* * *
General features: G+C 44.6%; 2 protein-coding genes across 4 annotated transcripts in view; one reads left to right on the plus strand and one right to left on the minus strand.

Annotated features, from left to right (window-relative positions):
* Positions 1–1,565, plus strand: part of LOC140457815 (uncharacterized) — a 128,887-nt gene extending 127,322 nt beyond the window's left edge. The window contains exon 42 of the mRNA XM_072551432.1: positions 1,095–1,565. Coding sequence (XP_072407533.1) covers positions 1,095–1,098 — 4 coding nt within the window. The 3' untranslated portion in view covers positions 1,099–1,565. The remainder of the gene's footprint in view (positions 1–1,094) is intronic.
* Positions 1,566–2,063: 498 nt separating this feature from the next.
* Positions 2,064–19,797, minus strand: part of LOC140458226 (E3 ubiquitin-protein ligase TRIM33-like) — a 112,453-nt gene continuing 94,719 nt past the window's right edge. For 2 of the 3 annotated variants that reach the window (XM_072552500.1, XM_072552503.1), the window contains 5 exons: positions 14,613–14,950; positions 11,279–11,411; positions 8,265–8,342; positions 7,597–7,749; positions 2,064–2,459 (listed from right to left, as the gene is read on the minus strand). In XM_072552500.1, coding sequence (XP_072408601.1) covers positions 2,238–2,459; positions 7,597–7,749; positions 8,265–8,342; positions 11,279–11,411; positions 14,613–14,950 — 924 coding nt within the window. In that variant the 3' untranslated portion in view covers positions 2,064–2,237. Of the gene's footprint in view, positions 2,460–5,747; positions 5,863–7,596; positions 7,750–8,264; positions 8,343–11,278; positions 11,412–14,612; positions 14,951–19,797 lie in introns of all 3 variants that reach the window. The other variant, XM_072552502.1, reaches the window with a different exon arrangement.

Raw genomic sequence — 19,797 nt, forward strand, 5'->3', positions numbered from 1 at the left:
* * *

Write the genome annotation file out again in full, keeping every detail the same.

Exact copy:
General features: G+C 44.6%; 2 protein-coding genes across 4 annotated transcripts in view; one reads left to right on the plus strand and one right to left on the minus strand.

Annotated features, from left to right (window-relative positions):
* Positions 1–1,565, plus strand: part of LOC140457815 (uncharacterized) — a 128,887-nt gene extending 127,322 nt beyond the window's left edge. The window contains exon 42 of the mRNA XM_072551432.1: positions 1,095–1,565. Coding sequence (XP_072407533.1) covers positions 1,095–1,098 — 4 coding nt within the window. The 3' untranslated portion in view covers positions 1,099–1,565. The remainder of the gene's footprint in view (positions 1–1,094) is intronic.
* Positions 1,566–2,063: 498 nt separating this feature from the next.
* Positions 2,064–19,797, minus strand: part of LOC140458226 (E3 ubiquitin-protein ligase TRIM33-like) — a 112,453-nt gene continuing 94,719 nt past the window's right edge. For 2 of the 3 annotated variants that reach the window (XM_072552500.1, XM_072552503.1), the window contains 5 exons: positions 14,613–14,950; positions 11,279–11,411; positions 8,265–8,342; positions 7,597–7,749; positions 2,064–2,459 (listed from right to left, as the gene is read on the minus strand). In XM_072552500.1, coding sequence (XP_072408601.1) covers positions 2,238–2,459; positions 7,597–7,749; positions 8,265–8,342; positions 11,279–11,411; positions 14,613–14,950 — 924 coding nt within the window. In that variant the 3' untranslated portion in view covers positions 2,064–2,237. Of the gene's footprint in view, positions 2,460–5,747; positions 5,863–7,596; positions 7,750–8,264; positions 8,343–11,278; positions 11,412–14,612; positions 14,951–19,797 lie in introns of all 3 variants that reach the window. The other variant, XM_072552502.1, reaches the window with a different exon arrangement.

Raw genomic sequence — 19,797 nt, forward strand, 5'->3', positions numbered from 1 at the left: